Short takes: Excel tips to display the worksheet name and validate data; editing Microsoft Project files stored on SharePoint; and an XPS to PDF conversion service

Another collection of mini-posts based on recent IT trials and tribulations…

Excel tips to display the worksheet name in a cell and to validate data

Last week, I was working on an Excel spreadsheet that acts as a plan for a series of tests. Each sheet has the same format, with some conditional formatting and associated logic to total up passes/fails and give a RAG score for the sheet. Those RAG scores are presented in an overview page – and data is copied between cells so that information is only populated once but appears on every sheet.  I’m quite pleased with the result but I did need to work a little on some of the tricks.

Firstly, data validation in lists (for the pass/fail). This is fairly straightforward but I usually forget how to do it so it’s worth reading the TechNet Productivity Hub post on restricting data entry in Excel with lists.

The second trick was to read the name of each worksheet and use that information in a cell (so I could name a worksheet after a set of tests, and see that name displayed as a header on the page too). Here, the SuperUser site came to the rescue and the code I needed in the cell was:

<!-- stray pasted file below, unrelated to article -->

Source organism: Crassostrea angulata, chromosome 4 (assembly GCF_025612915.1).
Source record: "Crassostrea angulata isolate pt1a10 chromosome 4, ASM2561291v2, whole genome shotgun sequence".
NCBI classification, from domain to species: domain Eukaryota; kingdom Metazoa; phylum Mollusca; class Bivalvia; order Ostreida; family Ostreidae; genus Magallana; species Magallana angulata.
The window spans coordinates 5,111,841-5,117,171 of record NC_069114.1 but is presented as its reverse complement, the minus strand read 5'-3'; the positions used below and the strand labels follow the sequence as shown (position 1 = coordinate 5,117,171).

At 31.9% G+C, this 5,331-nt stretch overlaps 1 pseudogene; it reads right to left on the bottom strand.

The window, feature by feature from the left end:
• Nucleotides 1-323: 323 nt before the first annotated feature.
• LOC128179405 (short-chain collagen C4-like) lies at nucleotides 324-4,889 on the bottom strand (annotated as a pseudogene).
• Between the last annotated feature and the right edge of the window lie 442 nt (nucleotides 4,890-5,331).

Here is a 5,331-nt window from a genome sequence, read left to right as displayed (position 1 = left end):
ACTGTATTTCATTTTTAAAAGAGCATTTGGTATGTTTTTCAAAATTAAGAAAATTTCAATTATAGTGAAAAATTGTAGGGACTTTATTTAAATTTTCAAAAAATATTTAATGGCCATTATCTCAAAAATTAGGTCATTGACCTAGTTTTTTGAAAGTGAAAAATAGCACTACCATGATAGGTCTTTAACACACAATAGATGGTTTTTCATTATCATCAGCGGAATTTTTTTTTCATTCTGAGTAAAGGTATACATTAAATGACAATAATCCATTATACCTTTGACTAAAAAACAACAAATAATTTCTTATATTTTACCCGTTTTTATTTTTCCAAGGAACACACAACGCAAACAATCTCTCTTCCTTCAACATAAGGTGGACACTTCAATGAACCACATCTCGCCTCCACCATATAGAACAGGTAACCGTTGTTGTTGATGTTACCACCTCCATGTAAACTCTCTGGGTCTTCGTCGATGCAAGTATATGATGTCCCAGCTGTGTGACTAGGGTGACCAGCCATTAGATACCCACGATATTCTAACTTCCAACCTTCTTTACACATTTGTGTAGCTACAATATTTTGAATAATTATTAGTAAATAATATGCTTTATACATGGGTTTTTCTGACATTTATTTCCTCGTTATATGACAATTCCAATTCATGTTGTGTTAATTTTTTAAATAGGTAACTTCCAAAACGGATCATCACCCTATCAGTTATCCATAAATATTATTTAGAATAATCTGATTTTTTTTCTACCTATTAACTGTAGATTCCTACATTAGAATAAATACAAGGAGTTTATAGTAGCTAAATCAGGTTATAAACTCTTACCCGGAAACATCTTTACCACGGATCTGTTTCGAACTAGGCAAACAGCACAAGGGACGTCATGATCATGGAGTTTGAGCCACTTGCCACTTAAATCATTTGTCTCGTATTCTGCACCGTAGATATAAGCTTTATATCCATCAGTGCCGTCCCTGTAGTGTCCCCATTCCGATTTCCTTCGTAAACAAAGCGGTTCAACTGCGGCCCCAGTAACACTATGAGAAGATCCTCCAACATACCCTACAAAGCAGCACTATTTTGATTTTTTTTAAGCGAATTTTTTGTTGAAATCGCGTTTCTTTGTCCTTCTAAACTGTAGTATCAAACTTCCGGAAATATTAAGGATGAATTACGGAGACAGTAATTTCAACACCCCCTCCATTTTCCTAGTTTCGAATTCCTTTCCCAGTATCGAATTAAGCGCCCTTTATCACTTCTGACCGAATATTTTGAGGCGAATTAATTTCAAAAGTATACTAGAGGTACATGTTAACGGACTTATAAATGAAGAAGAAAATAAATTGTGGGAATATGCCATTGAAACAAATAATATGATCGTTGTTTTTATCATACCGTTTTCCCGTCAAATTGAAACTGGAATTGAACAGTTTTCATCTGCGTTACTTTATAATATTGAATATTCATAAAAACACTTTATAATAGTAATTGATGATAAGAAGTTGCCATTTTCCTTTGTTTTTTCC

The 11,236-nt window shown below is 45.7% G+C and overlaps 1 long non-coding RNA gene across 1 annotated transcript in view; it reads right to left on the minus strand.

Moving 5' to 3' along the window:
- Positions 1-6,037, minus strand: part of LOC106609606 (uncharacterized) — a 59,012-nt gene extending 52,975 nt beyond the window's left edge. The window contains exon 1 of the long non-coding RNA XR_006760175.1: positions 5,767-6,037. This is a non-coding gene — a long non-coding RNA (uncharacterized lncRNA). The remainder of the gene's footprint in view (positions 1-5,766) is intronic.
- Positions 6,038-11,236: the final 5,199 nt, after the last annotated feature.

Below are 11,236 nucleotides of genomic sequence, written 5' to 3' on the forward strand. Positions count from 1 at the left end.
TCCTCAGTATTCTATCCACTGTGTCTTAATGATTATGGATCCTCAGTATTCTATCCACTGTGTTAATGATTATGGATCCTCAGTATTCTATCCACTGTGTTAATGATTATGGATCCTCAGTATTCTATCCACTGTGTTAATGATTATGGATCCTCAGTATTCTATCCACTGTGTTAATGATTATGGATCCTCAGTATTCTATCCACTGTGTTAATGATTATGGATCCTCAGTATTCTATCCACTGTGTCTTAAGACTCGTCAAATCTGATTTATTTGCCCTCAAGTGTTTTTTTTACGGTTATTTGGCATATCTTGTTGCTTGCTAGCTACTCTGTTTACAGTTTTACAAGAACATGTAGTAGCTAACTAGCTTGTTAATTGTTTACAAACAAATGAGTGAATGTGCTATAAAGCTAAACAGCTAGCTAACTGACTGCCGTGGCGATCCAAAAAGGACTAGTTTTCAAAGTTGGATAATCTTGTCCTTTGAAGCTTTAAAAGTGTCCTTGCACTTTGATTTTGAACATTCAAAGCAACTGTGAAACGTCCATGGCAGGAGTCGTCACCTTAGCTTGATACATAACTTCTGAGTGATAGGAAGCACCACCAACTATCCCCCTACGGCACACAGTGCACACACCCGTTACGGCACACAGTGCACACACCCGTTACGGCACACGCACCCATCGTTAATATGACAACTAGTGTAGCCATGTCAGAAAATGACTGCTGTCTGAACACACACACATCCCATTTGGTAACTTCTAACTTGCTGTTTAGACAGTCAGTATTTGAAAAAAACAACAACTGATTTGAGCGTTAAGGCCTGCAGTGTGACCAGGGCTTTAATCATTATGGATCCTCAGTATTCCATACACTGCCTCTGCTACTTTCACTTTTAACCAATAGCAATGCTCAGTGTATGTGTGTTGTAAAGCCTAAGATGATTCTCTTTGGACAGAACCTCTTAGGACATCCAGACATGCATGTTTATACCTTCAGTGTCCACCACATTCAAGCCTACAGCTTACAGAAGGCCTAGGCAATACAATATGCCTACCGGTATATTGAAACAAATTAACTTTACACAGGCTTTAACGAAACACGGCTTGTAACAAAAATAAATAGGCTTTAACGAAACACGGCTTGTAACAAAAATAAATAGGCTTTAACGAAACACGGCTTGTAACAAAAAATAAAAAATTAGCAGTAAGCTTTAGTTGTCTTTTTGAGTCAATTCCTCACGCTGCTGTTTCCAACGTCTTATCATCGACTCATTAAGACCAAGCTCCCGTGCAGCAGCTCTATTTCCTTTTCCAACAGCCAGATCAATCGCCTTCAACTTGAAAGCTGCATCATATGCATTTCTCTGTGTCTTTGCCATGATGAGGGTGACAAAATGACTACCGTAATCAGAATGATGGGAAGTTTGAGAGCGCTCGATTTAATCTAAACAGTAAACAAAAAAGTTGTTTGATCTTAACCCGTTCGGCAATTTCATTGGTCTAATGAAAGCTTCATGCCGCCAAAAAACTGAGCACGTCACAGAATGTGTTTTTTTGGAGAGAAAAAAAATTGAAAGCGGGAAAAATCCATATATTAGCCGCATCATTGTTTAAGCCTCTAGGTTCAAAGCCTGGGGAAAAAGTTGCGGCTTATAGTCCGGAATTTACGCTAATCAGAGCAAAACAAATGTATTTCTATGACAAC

Incidentally, I also needed to look something up that I’ve blogged about previously: if a cell shows the formula rather than the result, check the formatting is General and not Text.

Editing Microsoft Project files stored on SharePoint

Much as I try, it seems I can’t avoid working with Microsoft Project. Unfortunately, when working directly from SharePoint the files are opened read-only. The answer, it seems, is to work on a synchronised local copy – as described by Victor Butuza on his Microsoft Office SharePoint blog.

XPS to PDF conversion web service

Every now and again, I find myself wanting to create a PDF from an email, just to upload a receipt to Xero (the expenses system I use at work). Unfortunately Xero isn’t happy with XPS files – and Windows 8.1/Outlook don’t create PDFs, but a quick Internet search turned up XPS2PDF, a simple, fast and apparently secure way to convert my files.  There’s an API for those who want to make the conversion programmatically too.

Leave a Reply